The eighth FIFA Women’s World Cup was a resounding success on and off the pitch.
It goes down in history for a multitude of reasons, with the standard of football displayed, largely across the 52 matches, setting a new benchmark going forward.
In the end the United States, the game’s most dominant force, brushed aside emerging power and European champions the Netherlands in the final, with their 2-0 victory perhaps flattering them.
But, looking back across these championships there were some notable performers, and we have taken a look at the statistics to highlight their superiority.
Goals, goals, goals
The most important art form in football is goalscoring. This summer’s WWC saw no fewer than 146 goals (2.81 per match) scored by 83 different players. However if we break these strikes down just 16 came from outside the box with Italian midfielder Aurora Galli (2) being the most prolific.
As far as goals from open play (excluding own goals) went it was the Ellen White show. Incredibly all of her six goals for England came via this means. It wasn’t enough to win the Golden Boot outright as White’s tally was matched by Alex Morgan and Megan Rapinoe who in open play scored five and two goals respectively.
Creativity is the beautiful game’s lifeblood. And we saw plenty of that in France, whose own national team boasted Amel Majri, the player who created the most chances including assists (21). But, naturally, it was the eventual champions who dominated in open play with Samantha Mewis assisting the most goals (4) and Rapinoe creating the most chances (14).
Regarding set plays, that was Sherida Spitse’s domain, with the Dutch deep-lying midfielder creating the most goals (4). Half of those came in Oranje’s quarter-final win over Italy when she put on a second half masterclass. Spitse and Mewis would both share the ‘assist queen’ moniker for the tournament, with the duo proving to be effective in their respective disciplines.
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Take the ball, pass the ball
For some purists it boils down to what a team/player can down with the ball, particularly if they’re able to establish a passing game. As many pursue this style of play it comes as no surprise to see the Dutch, whose current footballing lineage traces back to Rinus Michels, who popularised the concept of ball circulation, dominate this field.
The aforementioned Spitse made the most successful passes in the opposition half (193) whilst their marauding right-back Desiree van Lunteren did so in the final third (90). England, who have adopted this style under Phil Neville, can lay claim to the player who made the most overall successful passes in captain Stephanie Houghton (388).
Defence wins championships…
The above statement would have been accurate here if Germany, who conceded the least amount of goals (2), had gone all the way. Martina Voss-Tecklenburg’s side were perfect until they crossed paths with a fiery Sweden side who came from a goal down to win their quarter-final tie 2-1.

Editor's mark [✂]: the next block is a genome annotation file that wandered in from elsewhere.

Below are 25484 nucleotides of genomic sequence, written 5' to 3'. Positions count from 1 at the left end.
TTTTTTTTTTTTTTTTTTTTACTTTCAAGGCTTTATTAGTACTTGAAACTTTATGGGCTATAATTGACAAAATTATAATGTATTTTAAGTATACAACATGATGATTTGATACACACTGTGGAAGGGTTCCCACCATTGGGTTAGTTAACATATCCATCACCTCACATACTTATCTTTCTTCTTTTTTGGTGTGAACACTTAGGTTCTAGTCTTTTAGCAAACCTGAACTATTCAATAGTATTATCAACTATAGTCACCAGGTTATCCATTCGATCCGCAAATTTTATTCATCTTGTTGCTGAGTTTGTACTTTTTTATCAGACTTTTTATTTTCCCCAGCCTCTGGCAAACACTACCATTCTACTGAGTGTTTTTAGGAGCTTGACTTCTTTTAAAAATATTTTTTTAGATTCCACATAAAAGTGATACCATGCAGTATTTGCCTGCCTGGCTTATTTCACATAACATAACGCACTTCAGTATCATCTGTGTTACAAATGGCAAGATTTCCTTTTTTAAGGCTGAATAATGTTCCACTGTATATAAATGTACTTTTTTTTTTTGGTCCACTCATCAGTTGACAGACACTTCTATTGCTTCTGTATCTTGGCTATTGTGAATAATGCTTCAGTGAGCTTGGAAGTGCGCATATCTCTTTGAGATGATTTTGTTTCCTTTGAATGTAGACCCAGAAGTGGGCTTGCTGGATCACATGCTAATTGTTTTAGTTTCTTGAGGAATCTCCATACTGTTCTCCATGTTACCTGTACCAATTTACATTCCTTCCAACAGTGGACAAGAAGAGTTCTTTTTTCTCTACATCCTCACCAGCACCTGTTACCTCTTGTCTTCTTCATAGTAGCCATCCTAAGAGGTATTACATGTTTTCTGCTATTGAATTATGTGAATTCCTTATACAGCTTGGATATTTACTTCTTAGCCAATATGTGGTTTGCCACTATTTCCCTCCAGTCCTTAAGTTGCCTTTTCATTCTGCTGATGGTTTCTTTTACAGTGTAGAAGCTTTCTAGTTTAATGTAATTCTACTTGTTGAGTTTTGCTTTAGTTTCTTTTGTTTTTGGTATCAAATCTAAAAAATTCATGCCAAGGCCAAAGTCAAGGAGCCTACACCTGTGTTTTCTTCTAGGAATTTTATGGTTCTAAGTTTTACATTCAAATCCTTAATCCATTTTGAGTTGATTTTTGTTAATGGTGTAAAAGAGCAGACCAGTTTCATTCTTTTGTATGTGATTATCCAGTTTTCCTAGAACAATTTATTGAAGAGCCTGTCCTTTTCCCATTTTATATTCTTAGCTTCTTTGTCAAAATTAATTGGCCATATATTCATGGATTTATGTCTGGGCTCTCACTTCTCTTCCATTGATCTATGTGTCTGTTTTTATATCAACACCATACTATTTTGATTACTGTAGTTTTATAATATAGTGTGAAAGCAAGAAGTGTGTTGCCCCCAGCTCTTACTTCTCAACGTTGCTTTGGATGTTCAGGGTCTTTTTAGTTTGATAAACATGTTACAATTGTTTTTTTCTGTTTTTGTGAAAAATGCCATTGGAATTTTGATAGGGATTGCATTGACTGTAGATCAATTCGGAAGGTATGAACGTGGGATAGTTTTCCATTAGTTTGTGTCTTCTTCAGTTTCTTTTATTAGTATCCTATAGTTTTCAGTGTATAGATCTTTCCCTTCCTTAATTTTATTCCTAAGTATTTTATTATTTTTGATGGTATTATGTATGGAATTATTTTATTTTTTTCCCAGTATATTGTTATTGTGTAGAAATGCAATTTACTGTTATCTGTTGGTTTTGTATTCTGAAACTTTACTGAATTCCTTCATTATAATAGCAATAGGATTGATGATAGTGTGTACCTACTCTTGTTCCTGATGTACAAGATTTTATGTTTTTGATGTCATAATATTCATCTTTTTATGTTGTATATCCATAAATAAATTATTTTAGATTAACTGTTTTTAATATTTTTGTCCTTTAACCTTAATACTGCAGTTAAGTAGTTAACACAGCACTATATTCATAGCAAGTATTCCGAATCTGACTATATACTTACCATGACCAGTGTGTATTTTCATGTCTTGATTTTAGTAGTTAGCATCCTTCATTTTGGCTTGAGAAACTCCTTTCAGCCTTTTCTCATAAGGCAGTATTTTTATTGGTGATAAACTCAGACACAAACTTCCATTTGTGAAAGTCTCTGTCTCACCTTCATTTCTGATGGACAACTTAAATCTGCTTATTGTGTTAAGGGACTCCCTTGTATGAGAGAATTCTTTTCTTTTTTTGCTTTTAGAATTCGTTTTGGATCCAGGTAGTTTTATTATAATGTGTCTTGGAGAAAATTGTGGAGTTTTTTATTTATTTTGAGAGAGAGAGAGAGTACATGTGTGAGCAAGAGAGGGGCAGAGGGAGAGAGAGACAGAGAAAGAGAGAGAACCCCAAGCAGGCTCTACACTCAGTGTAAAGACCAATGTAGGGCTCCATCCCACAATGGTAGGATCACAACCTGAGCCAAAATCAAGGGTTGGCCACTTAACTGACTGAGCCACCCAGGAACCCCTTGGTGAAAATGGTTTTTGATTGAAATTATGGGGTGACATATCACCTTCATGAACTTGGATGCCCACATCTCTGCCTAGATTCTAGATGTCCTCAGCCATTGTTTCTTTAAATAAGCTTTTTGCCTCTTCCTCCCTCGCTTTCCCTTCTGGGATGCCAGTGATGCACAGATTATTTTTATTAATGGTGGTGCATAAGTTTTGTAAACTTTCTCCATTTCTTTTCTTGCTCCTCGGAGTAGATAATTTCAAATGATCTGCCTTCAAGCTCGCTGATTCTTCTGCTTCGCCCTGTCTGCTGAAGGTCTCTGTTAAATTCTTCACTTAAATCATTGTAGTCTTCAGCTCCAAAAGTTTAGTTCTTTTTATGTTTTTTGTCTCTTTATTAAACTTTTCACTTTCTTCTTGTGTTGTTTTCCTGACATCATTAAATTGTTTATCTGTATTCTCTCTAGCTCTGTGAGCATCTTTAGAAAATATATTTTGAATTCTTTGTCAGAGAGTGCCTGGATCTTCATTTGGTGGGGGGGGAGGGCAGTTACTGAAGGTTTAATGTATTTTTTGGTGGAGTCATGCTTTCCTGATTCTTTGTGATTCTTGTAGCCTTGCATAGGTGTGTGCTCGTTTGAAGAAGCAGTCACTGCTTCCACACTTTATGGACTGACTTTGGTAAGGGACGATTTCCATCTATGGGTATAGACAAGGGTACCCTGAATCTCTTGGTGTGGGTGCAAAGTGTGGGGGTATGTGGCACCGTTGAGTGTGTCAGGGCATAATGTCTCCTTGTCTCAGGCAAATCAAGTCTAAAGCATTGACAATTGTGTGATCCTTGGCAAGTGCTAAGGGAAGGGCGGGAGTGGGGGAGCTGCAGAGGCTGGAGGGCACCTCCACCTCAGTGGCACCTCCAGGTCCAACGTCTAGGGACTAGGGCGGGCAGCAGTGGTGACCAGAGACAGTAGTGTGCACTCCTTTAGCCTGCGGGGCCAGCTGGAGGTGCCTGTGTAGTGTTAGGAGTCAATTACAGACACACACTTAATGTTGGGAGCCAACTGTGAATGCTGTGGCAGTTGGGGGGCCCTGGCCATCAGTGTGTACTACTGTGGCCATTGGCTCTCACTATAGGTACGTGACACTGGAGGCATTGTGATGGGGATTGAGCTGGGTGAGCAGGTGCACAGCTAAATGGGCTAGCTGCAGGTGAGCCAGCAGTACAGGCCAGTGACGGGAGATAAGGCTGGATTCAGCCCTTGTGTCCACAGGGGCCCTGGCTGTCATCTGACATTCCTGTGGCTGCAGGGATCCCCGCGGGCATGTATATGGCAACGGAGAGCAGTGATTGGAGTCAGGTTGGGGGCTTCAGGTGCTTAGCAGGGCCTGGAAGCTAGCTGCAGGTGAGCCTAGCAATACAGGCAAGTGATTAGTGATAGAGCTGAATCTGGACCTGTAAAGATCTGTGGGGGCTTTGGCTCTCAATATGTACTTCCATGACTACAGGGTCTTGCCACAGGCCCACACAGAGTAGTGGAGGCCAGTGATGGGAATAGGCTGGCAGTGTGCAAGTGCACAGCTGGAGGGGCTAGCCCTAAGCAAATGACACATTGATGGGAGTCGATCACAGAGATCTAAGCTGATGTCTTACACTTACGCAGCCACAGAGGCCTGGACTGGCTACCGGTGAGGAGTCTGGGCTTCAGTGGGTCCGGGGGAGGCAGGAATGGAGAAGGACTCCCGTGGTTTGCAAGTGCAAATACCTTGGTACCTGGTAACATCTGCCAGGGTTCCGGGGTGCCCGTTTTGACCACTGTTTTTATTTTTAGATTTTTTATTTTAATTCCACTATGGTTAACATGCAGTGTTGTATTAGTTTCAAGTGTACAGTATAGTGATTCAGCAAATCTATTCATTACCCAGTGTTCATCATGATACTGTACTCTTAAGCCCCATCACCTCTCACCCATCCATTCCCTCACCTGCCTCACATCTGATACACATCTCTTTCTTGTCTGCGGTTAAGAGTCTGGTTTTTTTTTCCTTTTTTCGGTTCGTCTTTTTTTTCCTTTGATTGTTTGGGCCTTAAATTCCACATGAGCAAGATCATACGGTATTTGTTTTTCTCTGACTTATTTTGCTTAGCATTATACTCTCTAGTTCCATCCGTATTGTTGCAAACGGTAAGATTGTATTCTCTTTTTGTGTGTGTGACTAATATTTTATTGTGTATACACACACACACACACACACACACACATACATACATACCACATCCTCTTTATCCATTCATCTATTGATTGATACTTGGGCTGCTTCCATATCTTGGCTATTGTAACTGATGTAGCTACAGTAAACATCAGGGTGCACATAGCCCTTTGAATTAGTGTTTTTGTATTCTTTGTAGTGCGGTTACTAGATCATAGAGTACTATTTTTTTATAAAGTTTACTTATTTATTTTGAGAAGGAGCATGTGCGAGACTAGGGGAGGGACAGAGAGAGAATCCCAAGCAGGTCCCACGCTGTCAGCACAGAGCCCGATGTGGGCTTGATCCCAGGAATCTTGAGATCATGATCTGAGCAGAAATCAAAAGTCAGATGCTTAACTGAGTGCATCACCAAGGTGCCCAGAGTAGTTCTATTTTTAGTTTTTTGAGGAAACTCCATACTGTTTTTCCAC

On the other side of the spectrum was Thailand who shipped in the most goals (20), but midfielder Natthakarn Chinwong at least produced the most clearances (39), which goes to show how overworked they were.
Elsewhere, there’s a three-way tie when it comes to tackles won (17) and interceptions made (18). Van Lunteren features in both. She’s joined by Crystal Dunn and Hanna Glas concerning the former whilst Lucy Bronze and Caroline Seger stand alongside her in the latter.
However, there’s a clear winner in terms of successful blocks, as Elena Linari made no fewer than 10. Of course, when it comes to defending, goalkeepers are a prized commodity.
The ‘keeper of these championships was undoubtedly Sari van Veenendaal, who kept the Netherlands’ final defeat to a respectable scoreline, across the competition she produced 17 saves from inside the penalty area, claiming the Golden Glove in the process.
Everyone loves an ingenuitive footballer. Norwegian forward Caroline Graham Hansen, who lit up France 2019, can be classified as one. Her mesmerising dribbling bamboozled opponents and captivated audiences; unlike some proponents, it was effective more often than not, as she successfully completed 22 take-ons. Graham Hansen’s dreams of becoming world champion was ended by England whose midfield mainstay Jill Scott won the most duels (70) of anyone at the tournament.
The Lionesses were denied a consecutive bronze medal by Sweden, as their third-place playoff saw Blagult ‘keeper Hedvig Lindahl shine – across the championship she produced the most recoveries (81). As you can now work out, there’s a theme, the Swedes fell to Oranje in the semi-finals and their star centre-forward, Vivianne Miedema, who didn’t have the greatest tournament by her standards, nonetheless made the most touches in the opposition box (51), unfortunately, at times, she kept in possession of the ball far longer than needed.